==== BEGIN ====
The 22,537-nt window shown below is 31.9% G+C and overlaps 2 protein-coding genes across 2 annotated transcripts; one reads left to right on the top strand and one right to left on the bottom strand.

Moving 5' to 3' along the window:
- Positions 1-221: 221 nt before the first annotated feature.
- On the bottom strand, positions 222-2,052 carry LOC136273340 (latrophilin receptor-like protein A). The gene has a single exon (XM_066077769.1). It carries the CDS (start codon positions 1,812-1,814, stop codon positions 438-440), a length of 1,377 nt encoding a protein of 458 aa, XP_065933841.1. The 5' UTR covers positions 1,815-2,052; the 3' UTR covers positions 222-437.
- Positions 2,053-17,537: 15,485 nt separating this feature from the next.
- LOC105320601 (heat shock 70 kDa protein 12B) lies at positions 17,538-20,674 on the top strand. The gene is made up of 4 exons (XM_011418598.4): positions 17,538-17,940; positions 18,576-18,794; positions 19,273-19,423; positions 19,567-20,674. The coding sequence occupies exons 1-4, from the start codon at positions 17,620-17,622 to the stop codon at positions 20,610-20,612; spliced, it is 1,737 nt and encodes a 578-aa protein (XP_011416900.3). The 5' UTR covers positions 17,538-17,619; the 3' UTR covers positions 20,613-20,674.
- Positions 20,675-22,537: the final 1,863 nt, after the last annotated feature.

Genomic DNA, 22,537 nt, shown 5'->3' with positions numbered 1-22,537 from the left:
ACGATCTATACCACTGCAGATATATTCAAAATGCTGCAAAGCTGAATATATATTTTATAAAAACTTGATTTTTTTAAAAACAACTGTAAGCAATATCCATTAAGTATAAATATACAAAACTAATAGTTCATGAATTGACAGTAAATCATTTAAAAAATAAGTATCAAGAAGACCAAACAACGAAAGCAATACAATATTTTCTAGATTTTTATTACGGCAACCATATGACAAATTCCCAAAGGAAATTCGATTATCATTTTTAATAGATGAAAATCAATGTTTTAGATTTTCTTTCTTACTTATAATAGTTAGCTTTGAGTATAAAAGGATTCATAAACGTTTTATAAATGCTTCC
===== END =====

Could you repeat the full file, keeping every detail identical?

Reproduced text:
The 22,537-nt window shown below is 31.9% G+C and overlaps 2 protein-coding genes across 2 annotated transcripts; one reads left to right on the top strand and one right to left on the bottom strand.

Moving 5' to 3' along the window:
- Positions 1-221: 221 nt before the first annotated feature.
- On the bottom strand, positions 222-2,052 carry LOC136273340 (latrophilin receptor-like protein A). The gene has a single exon (XM_066077769.1). It carries the CDS (start codon positions 1,812-1,814, stop codon positions 438-440), a length of 1,377 nt encoding a protein of 458 aa, XP_065933841.1. The 5' UTR covers positions 1,815-2,052; the 3' UTR covers positions 222-437.
- Positions 2,053-17,537: 15,485 nt separating this feature from the next.
- LOC105320601 (heat shock 70 kDa protein 12B) lies at positions 17,538-20,674 on the top strand. The gene is made up of 4 exons (XM_011418598.4): positions 17,538-17,940; positions 18,576-18,794; positions 19,273-19,423; positions 19,567-20,674. The coding sequence occupies exons 1-4, from the start codon at positions 17,620-17,622 to the stop codon at positions 20,610-20,612; spliced, it is 1,737 nt and encodes a 578-aa protein (XP_011416900.3). The 5' UTR covers positions 17,538-17,619; the 3' UTR covers positions 20,613-20,674.
- Positions 20,675-22,537: the final 1,863 nt, after the last annotated feature.

Genomic DNA, 22,537 nt, shown 5'->3' with positions numbered 1-22,537 from the left:
ACGATCTATACCACTGCAGATATATTCAAAATGCTGCAAAGCTGAATATATATTTTATAAAAACTTGATTTTTTTAAAAACAACTGTAAGCAATATCCATTAAGTATAAATATACAAAACTAATAGTTCATGAATTGACAGTAAATCATTTAAAAAATAAGTATCAAGAAGACCAAACAACGAAAGCAATACAATATTTTCTAGATTTTTATTACGGCAACCATATGACAAATTCCCAAAGGAAATTCGATTATCATTTTTAATAGATGAAAATCAATGTTTTAGATTTTCTTTCTTACTTATAATAGTTAGCTTTGAGTATAAAAGGATTCATAAACGTTTTATAAATGCTTCC